Losing sleep over binge watching shows and online shopping? You're not alone
More than three-fourths of Americans lose sleep because of digital distractions, according to a new survey from the American Academy of Sleep Medicine.
Experts say that can be harmful for people's health.
More than 90% of the adults surveyed said they have lost sleep due to binge watching television and 75% said they have lost sleep because of online shopping.
The results reflect an online survey by AASM of 2,005 adults in the U.S.
“Bedtime procrastination is a common problem, as people often stay up later than intended while binge-watching a program or shopping online,” said Dr. Alexandre Abreu, a sleep medicine physician and spokesperson for the AASM, in a news release. “It’s important to prioritize sleep so that you can feel good and perform your best throughout the day.”
Digital distraction can lead to mental and emotional health issues due to sleep deprivation and poor sleep quality, experts say. Lack of sleep can be behind physical issues like a weaker immune system.
Research also suggests that there is a connection between sleep and weight gain. Lack of sleep impacts the hormones that regulate our appetite and metabolism. One study found that people who sleep less, consume more calories.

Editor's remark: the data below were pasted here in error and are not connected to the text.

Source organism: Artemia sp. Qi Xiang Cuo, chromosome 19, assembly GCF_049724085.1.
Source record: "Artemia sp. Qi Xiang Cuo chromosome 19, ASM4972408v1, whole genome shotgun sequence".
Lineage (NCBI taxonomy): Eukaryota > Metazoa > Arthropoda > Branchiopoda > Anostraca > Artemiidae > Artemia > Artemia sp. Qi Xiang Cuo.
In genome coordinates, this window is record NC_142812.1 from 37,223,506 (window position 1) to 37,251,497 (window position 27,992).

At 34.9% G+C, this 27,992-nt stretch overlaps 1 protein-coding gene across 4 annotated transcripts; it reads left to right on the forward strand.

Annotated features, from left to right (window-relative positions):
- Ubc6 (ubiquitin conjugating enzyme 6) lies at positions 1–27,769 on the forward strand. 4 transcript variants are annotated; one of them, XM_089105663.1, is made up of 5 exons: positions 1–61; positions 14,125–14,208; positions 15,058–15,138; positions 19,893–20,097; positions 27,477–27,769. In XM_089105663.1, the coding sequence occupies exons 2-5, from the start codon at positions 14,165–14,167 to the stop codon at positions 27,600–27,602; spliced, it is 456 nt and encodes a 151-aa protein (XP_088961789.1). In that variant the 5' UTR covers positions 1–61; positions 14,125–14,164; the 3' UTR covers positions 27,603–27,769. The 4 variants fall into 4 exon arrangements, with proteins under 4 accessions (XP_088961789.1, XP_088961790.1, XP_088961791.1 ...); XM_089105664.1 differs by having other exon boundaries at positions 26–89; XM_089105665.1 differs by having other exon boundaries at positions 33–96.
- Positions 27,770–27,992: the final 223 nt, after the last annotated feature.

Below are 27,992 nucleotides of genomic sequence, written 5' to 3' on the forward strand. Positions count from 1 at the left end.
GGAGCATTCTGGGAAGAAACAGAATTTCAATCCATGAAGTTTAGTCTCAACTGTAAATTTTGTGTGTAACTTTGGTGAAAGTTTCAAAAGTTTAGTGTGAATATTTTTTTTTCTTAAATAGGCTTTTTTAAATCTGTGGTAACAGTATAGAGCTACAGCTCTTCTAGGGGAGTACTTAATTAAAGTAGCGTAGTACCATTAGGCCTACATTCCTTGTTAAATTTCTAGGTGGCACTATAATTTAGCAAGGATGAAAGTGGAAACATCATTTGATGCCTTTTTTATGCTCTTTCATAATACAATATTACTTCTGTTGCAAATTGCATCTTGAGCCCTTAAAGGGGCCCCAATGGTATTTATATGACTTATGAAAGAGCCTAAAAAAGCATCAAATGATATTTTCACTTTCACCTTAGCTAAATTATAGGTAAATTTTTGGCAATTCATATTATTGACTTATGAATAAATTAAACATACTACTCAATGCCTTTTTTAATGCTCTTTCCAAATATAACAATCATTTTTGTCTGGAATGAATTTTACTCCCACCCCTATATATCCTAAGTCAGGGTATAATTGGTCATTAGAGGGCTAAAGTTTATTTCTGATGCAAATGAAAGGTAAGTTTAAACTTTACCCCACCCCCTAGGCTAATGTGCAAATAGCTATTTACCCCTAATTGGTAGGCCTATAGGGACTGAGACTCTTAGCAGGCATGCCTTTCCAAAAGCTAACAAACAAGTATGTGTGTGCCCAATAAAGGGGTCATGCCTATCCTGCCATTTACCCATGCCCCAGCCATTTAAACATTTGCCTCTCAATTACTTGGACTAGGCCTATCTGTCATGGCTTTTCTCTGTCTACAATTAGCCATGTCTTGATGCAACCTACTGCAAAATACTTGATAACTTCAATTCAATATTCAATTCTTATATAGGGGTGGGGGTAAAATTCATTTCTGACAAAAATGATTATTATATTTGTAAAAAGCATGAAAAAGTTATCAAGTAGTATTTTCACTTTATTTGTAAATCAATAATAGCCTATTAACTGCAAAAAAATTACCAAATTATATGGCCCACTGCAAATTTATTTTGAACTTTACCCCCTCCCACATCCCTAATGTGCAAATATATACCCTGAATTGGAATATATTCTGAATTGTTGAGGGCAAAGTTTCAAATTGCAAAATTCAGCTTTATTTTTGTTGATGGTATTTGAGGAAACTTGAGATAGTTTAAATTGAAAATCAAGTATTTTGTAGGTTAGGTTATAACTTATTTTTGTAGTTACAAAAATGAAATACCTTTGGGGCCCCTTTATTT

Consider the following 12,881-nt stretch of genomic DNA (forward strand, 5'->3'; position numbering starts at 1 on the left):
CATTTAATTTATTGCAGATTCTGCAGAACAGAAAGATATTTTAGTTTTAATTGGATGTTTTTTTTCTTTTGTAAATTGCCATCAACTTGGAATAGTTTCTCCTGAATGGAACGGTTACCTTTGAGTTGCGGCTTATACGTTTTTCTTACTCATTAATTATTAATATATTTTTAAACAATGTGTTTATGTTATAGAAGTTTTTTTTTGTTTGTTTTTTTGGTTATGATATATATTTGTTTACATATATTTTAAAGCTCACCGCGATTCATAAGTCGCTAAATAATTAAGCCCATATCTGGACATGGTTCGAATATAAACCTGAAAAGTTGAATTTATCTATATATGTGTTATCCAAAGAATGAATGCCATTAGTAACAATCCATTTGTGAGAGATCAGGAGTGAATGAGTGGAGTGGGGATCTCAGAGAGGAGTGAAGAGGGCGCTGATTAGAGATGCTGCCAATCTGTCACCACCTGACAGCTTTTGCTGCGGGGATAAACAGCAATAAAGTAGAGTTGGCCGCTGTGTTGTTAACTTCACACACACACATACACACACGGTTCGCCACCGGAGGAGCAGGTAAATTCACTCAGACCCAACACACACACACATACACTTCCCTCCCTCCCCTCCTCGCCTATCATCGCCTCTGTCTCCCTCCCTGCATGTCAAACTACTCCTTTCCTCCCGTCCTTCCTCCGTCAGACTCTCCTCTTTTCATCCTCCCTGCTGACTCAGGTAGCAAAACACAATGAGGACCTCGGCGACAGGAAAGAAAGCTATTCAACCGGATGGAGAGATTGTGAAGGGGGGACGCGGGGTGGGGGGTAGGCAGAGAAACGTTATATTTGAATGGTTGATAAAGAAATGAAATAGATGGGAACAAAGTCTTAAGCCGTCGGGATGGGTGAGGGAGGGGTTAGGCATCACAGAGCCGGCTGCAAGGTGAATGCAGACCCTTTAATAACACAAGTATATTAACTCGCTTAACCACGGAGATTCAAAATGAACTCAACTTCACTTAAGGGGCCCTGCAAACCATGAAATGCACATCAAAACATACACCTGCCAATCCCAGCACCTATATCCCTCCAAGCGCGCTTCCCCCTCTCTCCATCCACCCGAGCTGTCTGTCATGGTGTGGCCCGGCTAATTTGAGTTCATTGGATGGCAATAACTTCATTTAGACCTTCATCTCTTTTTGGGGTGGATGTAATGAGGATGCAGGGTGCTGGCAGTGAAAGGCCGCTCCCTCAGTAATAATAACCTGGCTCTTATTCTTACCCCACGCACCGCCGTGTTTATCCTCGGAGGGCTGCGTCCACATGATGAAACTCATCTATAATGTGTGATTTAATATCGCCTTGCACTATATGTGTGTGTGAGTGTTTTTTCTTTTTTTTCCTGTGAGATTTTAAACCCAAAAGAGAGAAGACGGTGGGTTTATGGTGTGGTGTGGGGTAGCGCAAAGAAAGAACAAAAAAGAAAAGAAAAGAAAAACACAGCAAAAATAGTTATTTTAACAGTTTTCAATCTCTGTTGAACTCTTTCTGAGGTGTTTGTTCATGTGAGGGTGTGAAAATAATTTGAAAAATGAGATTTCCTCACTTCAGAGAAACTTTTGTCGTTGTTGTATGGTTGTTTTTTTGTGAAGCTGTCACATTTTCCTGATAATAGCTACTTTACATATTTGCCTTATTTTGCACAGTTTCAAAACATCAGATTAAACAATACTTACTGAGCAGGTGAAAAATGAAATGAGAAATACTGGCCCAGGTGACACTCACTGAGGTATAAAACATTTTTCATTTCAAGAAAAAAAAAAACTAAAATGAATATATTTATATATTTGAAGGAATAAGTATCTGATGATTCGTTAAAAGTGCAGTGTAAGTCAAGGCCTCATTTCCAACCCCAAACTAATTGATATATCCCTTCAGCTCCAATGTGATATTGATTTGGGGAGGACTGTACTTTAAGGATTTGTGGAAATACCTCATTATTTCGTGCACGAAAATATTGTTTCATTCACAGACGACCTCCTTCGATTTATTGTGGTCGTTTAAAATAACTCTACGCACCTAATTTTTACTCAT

“The findings suggest that improving and maintaining adequate sleep duration could reduce weight and be a viable intervention for obesity prevention and weight loss programs,” the study authors wrote.
Doctors say our bodies need sleep so that our cardiovascular system can rest. Not getting enough sleep can lead to an increased risk of chronic conditions like diabetes and hypertension.
The American Heart Association recommends 7 to 9 hours of sleep each night.
To achieve better sleep, the AASM recommends disconnecting from devices at night, keeping phones in a separate room and turning off push notifications.
Side Effects Public Media is a health reporting collaboration based at WFYI in Indianapolis. We partner with NPR stations across the Midwest and surrounding areas — including KBIA and KCUR in Missouri, Iowa Public Radio, Ideastream in Ohio and WFPL in Kentucky.
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